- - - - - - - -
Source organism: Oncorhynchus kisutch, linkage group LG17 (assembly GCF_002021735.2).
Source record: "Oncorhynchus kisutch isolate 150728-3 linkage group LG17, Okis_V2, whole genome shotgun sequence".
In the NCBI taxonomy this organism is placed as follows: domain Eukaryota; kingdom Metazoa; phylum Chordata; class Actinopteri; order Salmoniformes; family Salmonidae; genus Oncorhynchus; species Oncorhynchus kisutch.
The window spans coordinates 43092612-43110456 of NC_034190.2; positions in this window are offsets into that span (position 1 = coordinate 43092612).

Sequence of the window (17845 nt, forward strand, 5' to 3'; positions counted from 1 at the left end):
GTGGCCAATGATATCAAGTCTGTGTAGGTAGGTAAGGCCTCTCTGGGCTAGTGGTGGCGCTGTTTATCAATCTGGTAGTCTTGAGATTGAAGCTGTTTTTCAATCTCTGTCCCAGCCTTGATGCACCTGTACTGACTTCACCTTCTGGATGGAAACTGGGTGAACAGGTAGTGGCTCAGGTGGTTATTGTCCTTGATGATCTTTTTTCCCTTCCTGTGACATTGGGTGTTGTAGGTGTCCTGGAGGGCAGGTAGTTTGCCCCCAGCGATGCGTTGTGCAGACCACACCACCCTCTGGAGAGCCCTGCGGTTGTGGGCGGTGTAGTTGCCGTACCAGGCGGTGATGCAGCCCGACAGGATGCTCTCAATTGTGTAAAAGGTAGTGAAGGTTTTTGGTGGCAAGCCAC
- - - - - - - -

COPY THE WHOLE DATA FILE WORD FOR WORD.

Source organism: Oncorhynchus kisutch, linkage group LG17 (assembly GCF_002021735.2).
Source record: "Oncorhynchus kisutch isolate 150728-3 linkage group LG17, Okis_V2, whole genome shotgun sequence".
In the NCBI taxonomy this organism is placed as follows: domain Eukaryota; kingdom Metazoa; phylum Chordata; class Actinopteri; order Salmoniformes; family Salmonidae; genus Oncorhynchus; species Oncorhynchus kisutch.
The window spans coordinates 43092612-43110456 of NC_034190.2; positions in this window are offsets into that span (position 1 = coordinate 43092612).

Sequence of the window (17845 nt, forward strand, 5' to 3'; positions counted from 1 at the left end):
GTGGCCAATGATATCAAGTCTGTGTAGGTAGGTAAGGCCTCTCTGGGCTAGTGGTGGCGCTGTTTATCAATCTGGTAGTCTTGAGATTGAAGCTGTTTTTCAATCTCTGTCCCAGCCTTGATGCACCTGTACTGACTTCACCTTCTGGATGGAAACTGGGTGAACAGGTAGTGGCTCAGGTGGTTATTGTCCTTGATGATCTTTTTTCCCTTCCTGTGACATTGGGTGTTGTAGGTGTCCTGGAGGGCAGGTAGTTTGCCCCCAGCGATGCGTTGTGCAGACCACACCACCCTCTGGAGAGCCCTGCGGTTGTGGGCGGTGTAGTTGCCGTACCAGGCGGTGATGCAGCCCGACAGGATGCTCTCAATTGTGTAAAAGGTAGTGAAGGTTTTTGGTGGCAAGCCAC